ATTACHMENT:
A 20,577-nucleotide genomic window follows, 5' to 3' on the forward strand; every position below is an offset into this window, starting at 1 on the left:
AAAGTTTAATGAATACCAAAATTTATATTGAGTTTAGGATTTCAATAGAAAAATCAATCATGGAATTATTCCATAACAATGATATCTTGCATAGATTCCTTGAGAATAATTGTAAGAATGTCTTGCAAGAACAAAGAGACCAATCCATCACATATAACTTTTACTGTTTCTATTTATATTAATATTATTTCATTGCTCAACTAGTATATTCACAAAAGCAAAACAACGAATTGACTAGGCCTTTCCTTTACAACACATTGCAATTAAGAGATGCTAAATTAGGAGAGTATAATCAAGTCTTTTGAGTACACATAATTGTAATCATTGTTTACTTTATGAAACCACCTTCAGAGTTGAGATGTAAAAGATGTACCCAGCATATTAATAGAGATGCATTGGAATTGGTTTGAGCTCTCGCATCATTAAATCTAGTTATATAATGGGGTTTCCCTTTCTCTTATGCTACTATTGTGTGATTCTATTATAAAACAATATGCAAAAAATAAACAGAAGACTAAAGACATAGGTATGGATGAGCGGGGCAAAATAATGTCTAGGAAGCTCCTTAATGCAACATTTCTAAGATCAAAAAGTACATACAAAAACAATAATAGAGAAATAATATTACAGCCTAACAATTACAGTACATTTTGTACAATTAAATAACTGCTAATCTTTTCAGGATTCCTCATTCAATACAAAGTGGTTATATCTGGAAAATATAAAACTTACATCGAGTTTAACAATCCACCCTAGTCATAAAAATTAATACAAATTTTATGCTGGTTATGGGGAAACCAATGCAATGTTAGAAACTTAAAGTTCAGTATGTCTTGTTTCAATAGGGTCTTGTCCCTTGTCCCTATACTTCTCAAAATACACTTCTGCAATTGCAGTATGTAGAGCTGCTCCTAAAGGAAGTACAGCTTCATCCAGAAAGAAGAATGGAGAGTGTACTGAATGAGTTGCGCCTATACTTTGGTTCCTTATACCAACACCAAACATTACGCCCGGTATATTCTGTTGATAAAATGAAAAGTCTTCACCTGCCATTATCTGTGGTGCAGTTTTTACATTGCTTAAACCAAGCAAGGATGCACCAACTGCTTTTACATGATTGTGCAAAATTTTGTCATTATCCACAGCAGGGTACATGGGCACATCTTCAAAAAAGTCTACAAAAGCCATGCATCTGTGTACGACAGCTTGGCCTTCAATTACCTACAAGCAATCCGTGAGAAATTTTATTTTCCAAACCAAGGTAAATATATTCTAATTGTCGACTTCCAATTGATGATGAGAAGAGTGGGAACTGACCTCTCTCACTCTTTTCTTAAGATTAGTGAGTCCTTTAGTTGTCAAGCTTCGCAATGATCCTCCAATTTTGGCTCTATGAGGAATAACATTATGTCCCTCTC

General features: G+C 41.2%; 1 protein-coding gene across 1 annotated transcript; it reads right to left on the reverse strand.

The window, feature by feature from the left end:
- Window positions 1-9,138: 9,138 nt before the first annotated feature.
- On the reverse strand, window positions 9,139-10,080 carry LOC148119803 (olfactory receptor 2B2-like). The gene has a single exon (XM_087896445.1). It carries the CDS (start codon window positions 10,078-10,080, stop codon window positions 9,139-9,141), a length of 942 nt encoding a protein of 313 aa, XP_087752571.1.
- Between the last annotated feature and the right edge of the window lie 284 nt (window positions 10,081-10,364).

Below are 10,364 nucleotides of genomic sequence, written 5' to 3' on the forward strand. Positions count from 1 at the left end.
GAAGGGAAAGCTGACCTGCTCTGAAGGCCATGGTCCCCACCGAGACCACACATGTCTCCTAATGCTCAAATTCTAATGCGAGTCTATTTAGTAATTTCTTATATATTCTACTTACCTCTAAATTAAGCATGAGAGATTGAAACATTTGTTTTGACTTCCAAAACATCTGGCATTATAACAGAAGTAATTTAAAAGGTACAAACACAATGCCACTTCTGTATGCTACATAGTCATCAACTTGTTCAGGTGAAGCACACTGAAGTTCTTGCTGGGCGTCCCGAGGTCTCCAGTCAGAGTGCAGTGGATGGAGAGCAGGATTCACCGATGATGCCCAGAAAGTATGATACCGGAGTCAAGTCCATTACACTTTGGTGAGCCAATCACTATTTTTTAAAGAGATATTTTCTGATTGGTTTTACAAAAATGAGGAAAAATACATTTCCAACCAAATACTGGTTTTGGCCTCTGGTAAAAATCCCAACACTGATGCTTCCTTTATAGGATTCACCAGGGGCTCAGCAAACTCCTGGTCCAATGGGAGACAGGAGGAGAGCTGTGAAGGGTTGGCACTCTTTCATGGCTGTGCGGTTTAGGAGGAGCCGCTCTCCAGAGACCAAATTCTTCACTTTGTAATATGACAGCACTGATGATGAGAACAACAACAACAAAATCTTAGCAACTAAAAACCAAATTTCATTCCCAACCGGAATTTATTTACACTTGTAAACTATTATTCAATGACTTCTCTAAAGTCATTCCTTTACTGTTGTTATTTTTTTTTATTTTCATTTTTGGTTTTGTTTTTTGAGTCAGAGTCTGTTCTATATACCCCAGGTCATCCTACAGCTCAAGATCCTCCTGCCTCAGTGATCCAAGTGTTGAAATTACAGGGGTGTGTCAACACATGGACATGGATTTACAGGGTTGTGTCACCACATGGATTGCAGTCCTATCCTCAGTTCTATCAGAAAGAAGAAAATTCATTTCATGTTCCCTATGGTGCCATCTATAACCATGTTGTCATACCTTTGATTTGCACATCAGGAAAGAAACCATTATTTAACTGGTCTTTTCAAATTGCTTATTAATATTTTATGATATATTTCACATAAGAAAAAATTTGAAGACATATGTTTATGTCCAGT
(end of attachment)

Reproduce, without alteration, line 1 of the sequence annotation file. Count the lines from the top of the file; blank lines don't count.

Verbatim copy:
A 20,577-nucleotide genomic window follows, 5' to 3' on the forward strand; every position below is an offset into this window, starting at 1 on the left: